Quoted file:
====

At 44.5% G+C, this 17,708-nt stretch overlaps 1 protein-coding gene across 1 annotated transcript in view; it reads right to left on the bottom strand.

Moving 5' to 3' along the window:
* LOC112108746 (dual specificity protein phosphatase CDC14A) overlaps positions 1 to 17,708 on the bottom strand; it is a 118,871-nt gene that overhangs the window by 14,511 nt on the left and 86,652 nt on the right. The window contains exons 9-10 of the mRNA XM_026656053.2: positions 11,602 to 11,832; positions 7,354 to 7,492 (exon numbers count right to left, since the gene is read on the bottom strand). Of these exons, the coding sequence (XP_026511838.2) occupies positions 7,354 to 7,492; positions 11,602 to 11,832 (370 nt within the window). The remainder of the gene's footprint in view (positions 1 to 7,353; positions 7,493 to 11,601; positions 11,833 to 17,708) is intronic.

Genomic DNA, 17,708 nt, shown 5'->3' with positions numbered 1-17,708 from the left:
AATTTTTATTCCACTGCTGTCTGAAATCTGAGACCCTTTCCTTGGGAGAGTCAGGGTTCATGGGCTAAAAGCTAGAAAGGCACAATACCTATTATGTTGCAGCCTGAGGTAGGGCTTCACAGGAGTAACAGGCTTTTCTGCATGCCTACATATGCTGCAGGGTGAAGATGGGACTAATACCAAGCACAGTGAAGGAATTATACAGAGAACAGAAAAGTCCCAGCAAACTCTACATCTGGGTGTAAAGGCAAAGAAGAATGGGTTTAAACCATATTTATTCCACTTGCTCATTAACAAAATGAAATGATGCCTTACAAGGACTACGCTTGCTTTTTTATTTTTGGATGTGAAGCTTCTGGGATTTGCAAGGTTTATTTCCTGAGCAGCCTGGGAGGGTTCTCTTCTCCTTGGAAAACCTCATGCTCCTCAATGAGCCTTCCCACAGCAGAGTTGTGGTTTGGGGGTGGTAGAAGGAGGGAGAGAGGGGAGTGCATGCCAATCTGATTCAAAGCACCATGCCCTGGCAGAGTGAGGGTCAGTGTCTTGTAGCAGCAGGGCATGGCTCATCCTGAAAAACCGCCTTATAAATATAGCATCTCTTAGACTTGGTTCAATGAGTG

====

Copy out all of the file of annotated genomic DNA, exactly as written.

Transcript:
At 44.5% G+C, this 17,708-nt stretch overlaps 1 protein-coding gene across 1 annotated transcript in view; it reads right to left on the bottom strand.

Moving 5' to 3' along the window:
* LOC112108746 (dual specificity protein phosphatase CDC14A) overlaps positions 1 to 17,708 on the bottom strand; it is a 118,871-nt gene that overhangs the window by 14,511 nt on the left and 86,652 nt on the right. The window contains exons 9-10 of the mRNA XM_026656053.2: positions 11,602 to 11,832; positions 7,354 to 7,492 (exon numbers count right to left, since the gene is read on the bottom strand). Of these exons, the coding sequence (XP_026511838.2) occupies positions 7,354 to 7,492; positions 11,602 to 11,832 (370 nt within the window). The remainder of the gene's footprint in view (positions 1 to 7,353; positions 7,493 to 11,601; positions 11,833 to 17,708) is intronic.

Genomic DNA, 17,708 nt, shown 5'->3' with positions numbered 1-17,708 from the left:
AATTTTTATTCCACTGCTGTCTGAAATCTGAGACCCTTTCCTTGGGAGAGTCAGGGTTCATGGGCTAAAAGCTAGAAAGGCACAATACCTATTATGTTGCAGCCTGAGGTAGGGCTTCACAGGAGTAACAGGCTTTTCTGCATGCCTACATATGCTGCAGGGTGAAGATGGGACTAATACCAAGCACAGTGAAGGAATTATACAGAGAACAGAAAAGTCCCAGCAAACTCTACATCTGGGTGTAAAGGCAAAGAAGAATGGGTTTAAACCATATTTATTCCACTTGCTCATTAACAAAATGAAATGATGCCTTACAAGGACTACGCTTGCTTTTTTATTTTTGGATGTGAAGCTTCTGGGATTTGCAAGGTTTATTTCCTGAGCAGCCTGGGAGGGTTCTCTTCTCCTTGGAAAACCTCATGCTCCTCAATGAGCCTTCCCACAGCAGAGTTGTGGTTTGGGGGTGGTAGAAGGAGGGAGAGAGGGGAGTGCATGCCAATCTGATTCAAAGCACCATGCCCTGGCAGAGTGAGGGTCAGTGTCTTGTAGCAGCAGGGCATGGCTCATCCTGAAAAACCGCCTTATAAATATAGCATCTCTTAGACTTGGTTCAATGAGTG